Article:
How to Get a Cat to Quit Throwing Litter Everywhere

"Let me have some fun with this litter."

"Let me have some fun with this litter."

After doing his business in the litter box, your kitty will bury his waste by throwing some of the litter over the feces or urine. If your feline friend is quite enthusiastic about this burying process, half of the litter might end up on the floor instead.

Switch your kitty's box to a covered one. Choose one appropriate for his size so he has plenty of room to dig and turn around inside the box. Or make your own litter box with a top opening in a covered tote box to keep the litter inside.

Place a litter mat under the litter box to catch the litter thrown out of the box. While you can't exactly explain that you want your stubborn feline to be neater in the bathroom, you can prevent that excess litter from going all over the place. Obtain a mat that is several inches wider and longer than the box. The mat has grooves in it that will catch the litter and allow you to simply empty it back into the box or into a trash can, making cleanup a breeze.

Create a double litter box by placing a litter box placed inside of a larger box, such as a plastic storage container, with a hole cut into the side. Your kitty enters the larger box to get to his litter box, where he can throw all of the litter around that he wants. The excess litter will wind up in the larger box instead of on your floor.

Switch to a heavier litter, such as pellet litter made from silica, wood or paper, or use a non-clumping clay litter. These types of litter have larger pieces that weigh more than the fine pieces of clumping litter, making it more difficult for your cat to throw the litter pieces out of the box.

Fill the box with litter to a lower level so that when your kitty kicks the litter around it won't be as apt to go over the edge of the litter box. Keep the level at only about 1 1/2 inches high, the online cat behavior site Perfect Paws recommends.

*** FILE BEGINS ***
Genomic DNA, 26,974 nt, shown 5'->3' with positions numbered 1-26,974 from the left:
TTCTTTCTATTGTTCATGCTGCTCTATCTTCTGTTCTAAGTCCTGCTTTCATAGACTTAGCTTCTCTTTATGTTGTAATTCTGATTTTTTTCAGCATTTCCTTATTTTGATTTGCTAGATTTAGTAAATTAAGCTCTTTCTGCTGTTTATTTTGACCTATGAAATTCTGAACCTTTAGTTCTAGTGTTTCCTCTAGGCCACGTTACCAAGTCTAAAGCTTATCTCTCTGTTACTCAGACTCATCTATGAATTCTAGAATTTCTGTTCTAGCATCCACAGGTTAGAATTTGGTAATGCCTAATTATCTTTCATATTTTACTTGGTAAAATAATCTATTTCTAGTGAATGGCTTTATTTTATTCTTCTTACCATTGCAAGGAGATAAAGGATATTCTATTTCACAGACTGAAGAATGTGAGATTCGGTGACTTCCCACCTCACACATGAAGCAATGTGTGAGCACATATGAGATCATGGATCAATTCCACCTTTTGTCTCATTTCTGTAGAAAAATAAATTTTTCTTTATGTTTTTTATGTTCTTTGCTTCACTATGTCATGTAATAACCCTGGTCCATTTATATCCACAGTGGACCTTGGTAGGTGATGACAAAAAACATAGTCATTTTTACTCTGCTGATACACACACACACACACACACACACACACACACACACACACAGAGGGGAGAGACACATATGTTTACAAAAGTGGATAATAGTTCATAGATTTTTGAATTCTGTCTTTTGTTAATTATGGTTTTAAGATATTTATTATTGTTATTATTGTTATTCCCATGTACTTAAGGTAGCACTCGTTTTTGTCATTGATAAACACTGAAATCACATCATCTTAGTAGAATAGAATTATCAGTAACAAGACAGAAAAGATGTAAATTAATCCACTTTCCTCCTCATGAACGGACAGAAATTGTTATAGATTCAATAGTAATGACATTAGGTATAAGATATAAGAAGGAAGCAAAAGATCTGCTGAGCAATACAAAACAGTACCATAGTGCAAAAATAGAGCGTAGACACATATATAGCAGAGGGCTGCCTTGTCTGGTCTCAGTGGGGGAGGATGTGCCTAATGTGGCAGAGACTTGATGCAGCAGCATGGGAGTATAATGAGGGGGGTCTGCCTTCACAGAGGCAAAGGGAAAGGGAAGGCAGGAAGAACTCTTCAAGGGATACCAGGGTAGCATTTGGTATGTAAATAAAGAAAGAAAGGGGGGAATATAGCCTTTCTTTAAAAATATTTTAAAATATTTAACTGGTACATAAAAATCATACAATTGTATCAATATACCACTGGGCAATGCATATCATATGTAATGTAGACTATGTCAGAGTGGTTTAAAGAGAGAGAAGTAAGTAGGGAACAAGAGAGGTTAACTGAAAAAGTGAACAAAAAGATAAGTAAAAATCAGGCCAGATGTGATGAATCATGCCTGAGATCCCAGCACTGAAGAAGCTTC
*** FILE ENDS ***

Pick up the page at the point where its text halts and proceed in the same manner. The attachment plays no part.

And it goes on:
Bring your kitty to the vet for a checkup. Male kitties are prone to blockage of their urethra caused by urinary stones because their urethras are so small. Your kitty might be kicking up a storm in the litter box because he doesn't feel well or is unable to urinate, which is a medical emergency.

Items you will need

  • Covered litter box
  • Litter mat
  • Storage box
  • Pellet or clay litter


  • Reward your kitty with a treat if he goes to the box and doesn't begin to kick up a storm. Positive reinforcement of the behavior you desire can help encourage your kitty to be a bit neater in his bathroom habits, effectively communicating to him what you would like him to do. Pretty soon he'll learn that no excessive burying results in a treat, which is something good.
  • Interrupt his excessive burying with a loud sound, such as clapping your hands once or twice, to discourage the behavior without punishing him.
  • Neuter or spay your feline to prevent him from spraying urine along the sides of the litter box and even over it. He may be throwing litter out of the box to cover his sprayed urine. Neutering also prevents out-of-the-box accidents.


  • Don't punish your kitty for kicking up litter while she's in the box; this could result in your her eliminating outside of the box.
  • Some kitties don't like covered litter boxes and might start eliminating outside of the box. If this happens, simply switch back to an open litter box with taller sides and a mat under it or another, larger box around it to control stray litter pieces.

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About the Author

Based in Las Vegas, Susan Paretts has been writing since 1998. She writes about many subjects including pets, finances, crafts, food, home improvement, shopping and going green. Her articles, short stories and reviews have appeared on City National Bank's website and on The Noseprint. Paretts holds a Master of Professional Writing from the University of Southern California.

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